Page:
ULTRA-Q(1966, Japan, TV)
It was dreamt up by the special effects mastermind behind the Godzilla films, Eiji Tsuburaya, as he was trying to find a format for his special effects techniques in a TV show. He was aiming for the same mixture of fantasy and mystery as the US hit The Twilight Zone, but because of his visual effects for Toho sci-fi films, like the Godzilla series, and possibly because they knew he owned all the monster suits, each episode of Ultra-Q usually has a giant monster in it.
But I really wanted to see Ultra-Q, to see more of Tsuburaya's special effects and unique monsters, some of whom have reappeared in later Ultraman series. There was even a recent update of Ultra-Q called Dark Fantasy, but it was a fairly cheap tribute, shot on video, and didn't look as nearly as impressive as the 1966 show, when the special effects rival his film work.
Ultra-Q episodes can either be mini-monster movies, short disaster epics, or surreal childhood fantasies. But the imagination and extensive special effects, not to mention the lively camerawork, fast editing and jazzy score, make it enjoyable even without subtitles. The series was made in black-and-white, unlike Ultraman, which helps makes the composite visual effects and back projection look more convincing, which adds to the charm.
While the series ended up being aimed at children, the high production values, adult cast and scary weirdness makes it as interesting to adult fans as sixties Godzilla movies, for instance.
Indeed, watch out for guest appearances from movie monsters Godzilla, King Kong, Manda and the gang, sometimes dressed up in disguise, and marvel at the new creations such as a giant snail with glowing eyes - a ridiculous and unique creature that still manages to creep me out. How'd you like to see that staring through your window at night?
I baulked at paying for the Japanese boxset that was issued in 2005, but in 2008 the same DVDs were reissued at a far more affordable price. There are seven volumes, each with four episodes on. CD Japan and YesAsia sell them, but be careful not to order the recent remake Ultra Q - Dark Fantasy, or the 2005 editions (they have black and white covers) as they cost twice as much as the new issues. Japanese DVDs are all NTSC, but coded region 2. There are no English subtitles on either release.
For more about the life and works of visual effects mastermind Eiji Tsuburaya, August Ragone's extensive and superbly illustrated biography is still in the shops.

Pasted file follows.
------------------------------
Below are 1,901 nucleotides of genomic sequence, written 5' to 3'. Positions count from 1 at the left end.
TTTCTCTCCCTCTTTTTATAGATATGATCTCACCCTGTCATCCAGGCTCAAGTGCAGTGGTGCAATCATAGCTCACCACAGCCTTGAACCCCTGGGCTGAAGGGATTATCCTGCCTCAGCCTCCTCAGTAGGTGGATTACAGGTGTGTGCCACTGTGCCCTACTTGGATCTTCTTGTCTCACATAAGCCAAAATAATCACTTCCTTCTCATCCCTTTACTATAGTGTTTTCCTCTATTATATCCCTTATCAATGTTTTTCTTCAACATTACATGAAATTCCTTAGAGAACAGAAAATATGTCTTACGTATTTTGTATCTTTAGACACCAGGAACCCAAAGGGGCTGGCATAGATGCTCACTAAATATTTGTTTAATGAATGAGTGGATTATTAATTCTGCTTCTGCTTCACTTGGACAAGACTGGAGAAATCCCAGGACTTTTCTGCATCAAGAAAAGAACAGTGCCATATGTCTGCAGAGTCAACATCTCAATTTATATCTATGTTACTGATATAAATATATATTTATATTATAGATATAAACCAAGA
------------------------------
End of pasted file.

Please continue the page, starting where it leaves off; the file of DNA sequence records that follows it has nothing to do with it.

Update November 2013
Shout Factory have released the entire series with English subtitles for English-speaking fans to finally enjoy this unique series. Despite Japan releasing the series yet again, but colorised, it was relief to see this American boxset presents all episodes in the original black-and-white, over five discs.
I remember this one back when I was still a kid. I'd never got to know the name of the show. But we used to call it 'the monster story'. My sister hated it cos i would always chase after her with a big white clothe or just surprise her on the corner somewhere in our house, pretending i was the monster after we watched the serie.ReplyDelete
Man..I used to love this show..
Did you see it on Japanese TV or somewhere else?ReplyDelete
It was one of the kids shows in Malaysia..back in the 80s..ReplyDelete
I guess what I watched were the reruns of the show in early 90s..
I remembered a while later, they started to have the Ultraman...And then the whole family of Ultraman appeared...(don remember if it was in the same show).
But as a kid, I used to watch these kind of show religiously..
This comment has been removed by a blog administrator.ReplyDelete
Ultra Q is now available in color in Blu-Ray & DVD in 2012!ReplyDelete
Blu-ray? In the US or Japan?ReplyDelete
I watched the first few episodes of this on un-subtitled VHS about ten years ago (rented from Tsutaya, where free time goes to die.) I love old Japanese horror films and this just had a creepy vibe. Even though it turned out to be more of a monster-themed kid's show, it was still very interesting. As you mentioned, the production values are quite high and the writing was a cut above typical 1960s kid's show fair. And there was a definite eeriness to the proceedings. They just don't make good shows like this for children anymore.ReplyDelete